Allen Iverson will always be remembered as the cornrowed, tattooed NBA great who became a cultural icon for his refusal to conform as much as for his amazing career as the best pound-for-pound scorer in NBA history.
He also may never be fully redeemed from the bad or sad stories that follow him -- his many denials that he has financial troubles, the reports that he has problems with alcohol and gambling, the court testimony during his 2012 divorce proceedings about what a bad husband and father he was to his childhood sweetheart, Tawanna, and their five children.
But when Iverson made a rare public appearance to accept the Game Changer Award at the inaugural National Basketball Players Association's Players Awards on Tuesday night in Las Vegas, he captivated the room with a poignant speech that deserves to be remembered as much as his infamous 2002 "We're talking about practice" rant.
On this night, anyway, the 40-year-old Iverson quit pretending he is beyond all his troubles. As he looked out at the room full of his peers -- most of them active players, many of whom grew up idolizing him -- what he said after thanking them for remembering him was laced with perspective and humility, a quality he's not been known for.
Iverson started by thanking his idol, Michael Jordan, and explaining, "If it wasn't for him, I wouldn't be on this stage. I wouldn't have had the vision to be a basketball player. So I love him for that, and I honor him for that."
As he continued, paying homage to other former rivals and today's players, what became achingly clear is Iverson still yearns to play even now, even though he's five seasons removed from his last NBA game. "I had a conversation with God,'' Iverson said with a wistful smile, "and I asked him if can he let me come back as A.I. and sprinkle a little M.J. on me, a little LeBron mixed with some Melo and Kevin Durant, with Steph Curry's jump shot and handle -- ha -- and Chris Paul's toughness." And everyone clapped and laughed along with him.
But Iverson switched gears almost immediately and grew serious, as if the idea he was never going to play anymore hit him all over again. He talked about what life without basketball is like. The room grew silent as he spoke.
"When I leave outta the crib every day, people always ask me, 'What's up, A.I.?' And I tell them the same thing 99.9 percent of the time," Iverson said. "I tell them, 'The same fight. Different round.' And that's what it is, you know?
"This world is a world title fight, you know what I mean? And some rounds are A's. Some days, you're gonna get knocked down. Some rounds going to be good, some gonna be bad. But the only thing that matters is getting back up. And fighting again."
The assurance that he hasn't given up fighting drew more loud applause -- mostly because it hasn't always been clear these past three or four years, especially, if Iverson still has the resolve to fight his way out of his troubles.
There's been a Showtime documentary that he promoted that fondly remembered what an amazing player he was on the way to winning the league's 2001 MVP award and four scoring titles. But there has also been a damning book that chronicled the rougher parts of the story of how a 6-foot, 165-pound kid like him willed himself to be one of the best players in the world.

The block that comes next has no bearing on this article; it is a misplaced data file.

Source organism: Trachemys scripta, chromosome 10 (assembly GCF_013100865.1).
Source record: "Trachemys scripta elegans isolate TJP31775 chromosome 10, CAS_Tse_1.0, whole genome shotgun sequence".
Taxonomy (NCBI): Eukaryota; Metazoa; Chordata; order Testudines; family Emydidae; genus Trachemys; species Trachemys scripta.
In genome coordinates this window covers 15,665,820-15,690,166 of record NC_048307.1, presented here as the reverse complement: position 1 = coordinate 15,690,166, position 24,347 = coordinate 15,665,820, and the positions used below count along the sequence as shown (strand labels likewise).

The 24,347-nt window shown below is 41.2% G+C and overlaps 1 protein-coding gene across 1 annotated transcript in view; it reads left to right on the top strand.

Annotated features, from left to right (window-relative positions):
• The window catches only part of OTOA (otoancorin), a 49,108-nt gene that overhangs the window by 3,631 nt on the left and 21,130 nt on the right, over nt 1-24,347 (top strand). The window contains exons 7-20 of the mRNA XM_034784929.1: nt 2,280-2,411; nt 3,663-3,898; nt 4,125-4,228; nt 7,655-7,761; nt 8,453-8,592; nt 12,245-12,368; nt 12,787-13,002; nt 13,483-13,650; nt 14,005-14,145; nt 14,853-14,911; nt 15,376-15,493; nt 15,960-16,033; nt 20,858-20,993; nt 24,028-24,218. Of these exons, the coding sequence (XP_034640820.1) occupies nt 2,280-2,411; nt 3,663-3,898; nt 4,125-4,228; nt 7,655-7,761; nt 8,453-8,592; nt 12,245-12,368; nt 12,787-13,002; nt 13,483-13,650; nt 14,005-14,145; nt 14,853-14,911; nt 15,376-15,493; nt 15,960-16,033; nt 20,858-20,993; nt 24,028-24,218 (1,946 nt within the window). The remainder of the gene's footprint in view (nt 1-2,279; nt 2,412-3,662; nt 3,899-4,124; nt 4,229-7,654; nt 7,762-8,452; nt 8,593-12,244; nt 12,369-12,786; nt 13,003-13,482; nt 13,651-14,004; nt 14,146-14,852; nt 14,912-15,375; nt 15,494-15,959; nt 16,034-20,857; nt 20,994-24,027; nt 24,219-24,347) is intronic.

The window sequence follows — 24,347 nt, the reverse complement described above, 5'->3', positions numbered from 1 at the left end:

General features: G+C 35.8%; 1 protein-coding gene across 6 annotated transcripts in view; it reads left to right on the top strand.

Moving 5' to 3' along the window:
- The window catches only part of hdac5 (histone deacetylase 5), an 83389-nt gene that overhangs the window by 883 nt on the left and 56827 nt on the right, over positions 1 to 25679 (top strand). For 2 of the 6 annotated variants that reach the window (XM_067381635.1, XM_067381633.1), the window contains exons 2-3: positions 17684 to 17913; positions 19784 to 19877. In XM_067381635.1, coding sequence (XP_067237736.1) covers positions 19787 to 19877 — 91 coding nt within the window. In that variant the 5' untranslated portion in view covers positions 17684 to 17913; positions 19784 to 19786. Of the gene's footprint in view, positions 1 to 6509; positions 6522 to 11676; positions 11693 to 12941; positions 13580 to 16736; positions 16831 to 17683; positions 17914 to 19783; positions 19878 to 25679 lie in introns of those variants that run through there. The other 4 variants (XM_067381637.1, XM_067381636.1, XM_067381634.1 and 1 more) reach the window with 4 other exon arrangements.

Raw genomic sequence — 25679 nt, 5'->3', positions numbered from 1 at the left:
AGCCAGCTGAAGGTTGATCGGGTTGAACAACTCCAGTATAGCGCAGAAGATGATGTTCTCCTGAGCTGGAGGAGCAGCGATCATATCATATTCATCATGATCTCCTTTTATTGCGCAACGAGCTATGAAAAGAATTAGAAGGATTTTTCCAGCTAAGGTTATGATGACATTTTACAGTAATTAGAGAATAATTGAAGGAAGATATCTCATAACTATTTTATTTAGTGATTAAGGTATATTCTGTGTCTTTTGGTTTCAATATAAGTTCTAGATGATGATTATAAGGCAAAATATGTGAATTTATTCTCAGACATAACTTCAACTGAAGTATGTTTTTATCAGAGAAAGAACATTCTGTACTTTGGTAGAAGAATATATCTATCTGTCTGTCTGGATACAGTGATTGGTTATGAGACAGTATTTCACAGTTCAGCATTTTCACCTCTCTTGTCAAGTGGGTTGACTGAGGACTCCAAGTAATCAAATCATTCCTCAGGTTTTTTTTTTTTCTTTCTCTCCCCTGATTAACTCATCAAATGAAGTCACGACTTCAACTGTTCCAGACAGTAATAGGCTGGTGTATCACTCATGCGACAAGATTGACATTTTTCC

There have been numerous published reports that people close to Iverson are deeply concerned about him. Past teammates and dear friends from his 76ers days, such as team executive Pat Croce, said they tried to keep in touch, but often Iverson wouldn't answer for weeks, if at all. During divorce proceedings, his eldest daughter asked to live with him because she feared he'd become too reclusive. Larry Brown, Philadelphia's coach when Iverson drove the Sixers to the '01 NBA Finals opposite the Shaq-and-Kobe Lakers, told The Washington Post, "I worry about him. A lot."
Even John Thompson, the former Georgetown coach who stuck his neck out for Iverson and gave him a scholarship despite a felony conviction for his part in a 1993 bowling alley brawl, typically refuses to discuss his ex-player with reporters, except to restate how deeply he cares about him. (After he spent four months in prison for the '93 brawl, Iverson was later given clemency by Virginia Gov. Douglas Wilder.)
Iverson lost custody of his children in the divorce proceedings. But before long it leaked out that he and Tawanna were talking again, then even vacationing together again in Hawaii with at least one of their children.
Today, a rapprochement seems to have been reached.
Tawanna was in the audience Tuesday when Iverson picked up his award, and in his closing, he acknowledged her and everyone else who has kept the faith in him:
"I want to thank my family, my friends, this is a tribute to y'all and my fans for believing in me and helping me get to this point. My kids. I want to thank y'all for being that crutch when everything is not going so well. I get to come home and see y'all and use you as a crutch.
"I also want to thank Tawanna Iverson," he said. When he turned toward where she sat in the crowd, she smiled back.
"I met her at 16 years old and we still here, baby. I love you."
Iverson is still here, all right. Maybe he's even approaching the point where he genuinely realizes all the things he accomplished and all the crazy stuff he's done was -- to borrow a phrase from him -- just practice, people. We're talkin' about practice.
Maybe it was practice for the man he has yet to become.